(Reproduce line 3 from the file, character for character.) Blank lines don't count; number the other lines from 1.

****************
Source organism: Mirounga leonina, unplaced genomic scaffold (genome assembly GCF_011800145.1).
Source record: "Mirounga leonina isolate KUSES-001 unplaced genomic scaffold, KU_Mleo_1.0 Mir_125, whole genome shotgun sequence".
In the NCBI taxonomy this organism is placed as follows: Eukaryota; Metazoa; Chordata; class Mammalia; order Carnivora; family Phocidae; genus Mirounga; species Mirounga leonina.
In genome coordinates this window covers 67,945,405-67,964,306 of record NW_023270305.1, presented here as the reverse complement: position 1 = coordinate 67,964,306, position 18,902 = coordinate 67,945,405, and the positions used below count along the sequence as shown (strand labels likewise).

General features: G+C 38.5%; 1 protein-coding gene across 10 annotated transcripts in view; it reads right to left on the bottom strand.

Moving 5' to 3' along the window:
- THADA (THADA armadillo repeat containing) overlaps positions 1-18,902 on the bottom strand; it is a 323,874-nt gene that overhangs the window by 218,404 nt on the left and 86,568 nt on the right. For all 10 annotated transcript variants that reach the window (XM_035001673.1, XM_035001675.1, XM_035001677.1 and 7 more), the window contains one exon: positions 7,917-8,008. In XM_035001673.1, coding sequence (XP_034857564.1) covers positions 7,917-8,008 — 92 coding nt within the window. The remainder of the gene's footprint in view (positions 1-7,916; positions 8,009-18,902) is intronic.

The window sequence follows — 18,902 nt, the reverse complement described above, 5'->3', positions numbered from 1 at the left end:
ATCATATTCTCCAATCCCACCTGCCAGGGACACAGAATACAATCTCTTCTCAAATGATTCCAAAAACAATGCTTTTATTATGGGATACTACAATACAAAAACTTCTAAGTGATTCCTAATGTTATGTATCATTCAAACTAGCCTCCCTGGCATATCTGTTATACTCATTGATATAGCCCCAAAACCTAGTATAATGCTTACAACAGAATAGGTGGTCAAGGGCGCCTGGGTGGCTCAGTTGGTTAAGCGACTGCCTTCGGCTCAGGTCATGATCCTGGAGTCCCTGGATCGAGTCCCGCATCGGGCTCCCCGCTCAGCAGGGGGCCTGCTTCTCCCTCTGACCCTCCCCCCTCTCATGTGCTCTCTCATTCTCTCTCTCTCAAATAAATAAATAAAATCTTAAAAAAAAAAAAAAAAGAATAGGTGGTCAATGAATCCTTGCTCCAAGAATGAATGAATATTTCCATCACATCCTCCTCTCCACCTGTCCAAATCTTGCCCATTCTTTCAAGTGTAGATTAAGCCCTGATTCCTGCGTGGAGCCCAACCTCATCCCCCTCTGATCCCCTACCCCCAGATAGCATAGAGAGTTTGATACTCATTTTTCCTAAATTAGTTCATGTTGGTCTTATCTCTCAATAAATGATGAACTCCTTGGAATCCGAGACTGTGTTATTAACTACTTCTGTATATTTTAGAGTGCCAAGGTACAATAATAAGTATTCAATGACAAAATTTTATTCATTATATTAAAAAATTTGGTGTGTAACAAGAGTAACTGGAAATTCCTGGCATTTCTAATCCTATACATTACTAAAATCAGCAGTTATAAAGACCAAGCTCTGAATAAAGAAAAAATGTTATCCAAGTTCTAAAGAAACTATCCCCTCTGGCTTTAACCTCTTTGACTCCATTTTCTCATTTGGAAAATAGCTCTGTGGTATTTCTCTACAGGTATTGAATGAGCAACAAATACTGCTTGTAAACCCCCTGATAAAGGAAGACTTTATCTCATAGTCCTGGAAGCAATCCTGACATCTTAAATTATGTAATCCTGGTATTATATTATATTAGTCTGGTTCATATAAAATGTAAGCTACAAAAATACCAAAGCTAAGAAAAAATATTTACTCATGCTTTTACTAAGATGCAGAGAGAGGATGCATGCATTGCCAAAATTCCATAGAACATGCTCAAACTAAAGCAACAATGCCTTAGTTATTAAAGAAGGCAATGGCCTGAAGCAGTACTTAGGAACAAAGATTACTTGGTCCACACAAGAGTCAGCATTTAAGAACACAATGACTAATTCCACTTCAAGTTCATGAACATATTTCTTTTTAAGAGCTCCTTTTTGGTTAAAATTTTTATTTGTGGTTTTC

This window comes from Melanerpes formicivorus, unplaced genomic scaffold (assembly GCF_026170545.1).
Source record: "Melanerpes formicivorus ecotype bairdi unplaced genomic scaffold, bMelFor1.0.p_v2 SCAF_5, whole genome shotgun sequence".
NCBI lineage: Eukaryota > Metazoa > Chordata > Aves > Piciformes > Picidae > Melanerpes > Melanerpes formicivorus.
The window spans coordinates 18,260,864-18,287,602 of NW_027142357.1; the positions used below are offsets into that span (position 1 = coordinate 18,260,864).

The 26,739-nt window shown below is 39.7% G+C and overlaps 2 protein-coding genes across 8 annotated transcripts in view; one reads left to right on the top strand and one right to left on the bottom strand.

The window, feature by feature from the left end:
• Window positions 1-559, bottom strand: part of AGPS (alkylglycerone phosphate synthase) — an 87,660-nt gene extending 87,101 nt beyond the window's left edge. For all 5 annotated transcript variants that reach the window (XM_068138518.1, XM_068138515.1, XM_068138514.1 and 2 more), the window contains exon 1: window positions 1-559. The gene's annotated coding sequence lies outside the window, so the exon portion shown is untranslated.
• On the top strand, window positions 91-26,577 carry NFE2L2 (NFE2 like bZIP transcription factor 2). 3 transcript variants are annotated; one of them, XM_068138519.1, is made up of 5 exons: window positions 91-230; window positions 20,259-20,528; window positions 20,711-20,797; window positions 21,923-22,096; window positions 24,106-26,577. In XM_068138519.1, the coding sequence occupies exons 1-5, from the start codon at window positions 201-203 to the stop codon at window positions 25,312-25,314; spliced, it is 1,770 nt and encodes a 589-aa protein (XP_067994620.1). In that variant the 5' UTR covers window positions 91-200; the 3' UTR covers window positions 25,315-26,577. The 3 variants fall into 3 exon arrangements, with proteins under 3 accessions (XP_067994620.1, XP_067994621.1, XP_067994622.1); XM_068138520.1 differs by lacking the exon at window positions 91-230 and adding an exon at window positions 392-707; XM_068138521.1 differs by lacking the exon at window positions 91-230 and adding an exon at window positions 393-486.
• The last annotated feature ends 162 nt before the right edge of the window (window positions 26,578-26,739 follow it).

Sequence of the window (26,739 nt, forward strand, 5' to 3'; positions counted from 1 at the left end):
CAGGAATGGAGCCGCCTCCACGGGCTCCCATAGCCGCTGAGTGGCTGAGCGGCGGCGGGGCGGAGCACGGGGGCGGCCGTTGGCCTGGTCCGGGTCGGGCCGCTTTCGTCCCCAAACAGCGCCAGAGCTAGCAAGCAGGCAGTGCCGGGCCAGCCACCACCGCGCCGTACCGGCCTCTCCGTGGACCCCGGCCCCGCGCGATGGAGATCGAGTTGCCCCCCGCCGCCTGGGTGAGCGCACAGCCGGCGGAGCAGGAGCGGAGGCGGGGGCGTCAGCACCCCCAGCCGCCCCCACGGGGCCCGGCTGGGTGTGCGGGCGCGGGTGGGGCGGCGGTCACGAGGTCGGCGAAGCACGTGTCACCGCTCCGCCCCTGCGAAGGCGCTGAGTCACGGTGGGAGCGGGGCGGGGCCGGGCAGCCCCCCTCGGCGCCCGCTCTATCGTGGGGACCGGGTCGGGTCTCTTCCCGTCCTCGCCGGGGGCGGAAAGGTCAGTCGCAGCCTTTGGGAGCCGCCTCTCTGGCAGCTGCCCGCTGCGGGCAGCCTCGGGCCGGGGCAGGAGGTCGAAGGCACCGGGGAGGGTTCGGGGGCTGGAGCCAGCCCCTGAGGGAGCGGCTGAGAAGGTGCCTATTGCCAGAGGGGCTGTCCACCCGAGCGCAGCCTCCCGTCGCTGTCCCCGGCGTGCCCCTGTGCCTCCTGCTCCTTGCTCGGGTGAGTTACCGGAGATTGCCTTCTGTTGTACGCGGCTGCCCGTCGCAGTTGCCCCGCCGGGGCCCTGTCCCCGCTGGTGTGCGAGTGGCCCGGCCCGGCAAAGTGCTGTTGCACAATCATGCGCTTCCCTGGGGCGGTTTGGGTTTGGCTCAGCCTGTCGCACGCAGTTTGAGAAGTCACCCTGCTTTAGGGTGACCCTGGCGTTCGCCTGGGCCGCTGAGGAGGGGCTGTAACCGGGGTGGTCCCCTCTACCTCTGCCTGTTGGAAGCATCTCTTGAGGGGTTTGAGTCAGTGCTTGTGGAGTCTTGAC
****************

In the NCBI taxonomy this organism is placed as follows: Eukaryota; Metazoa; Chordata; class Mammalia; order Carnivora; family Phocidae; genus Mirounga; species Mirounga leonina.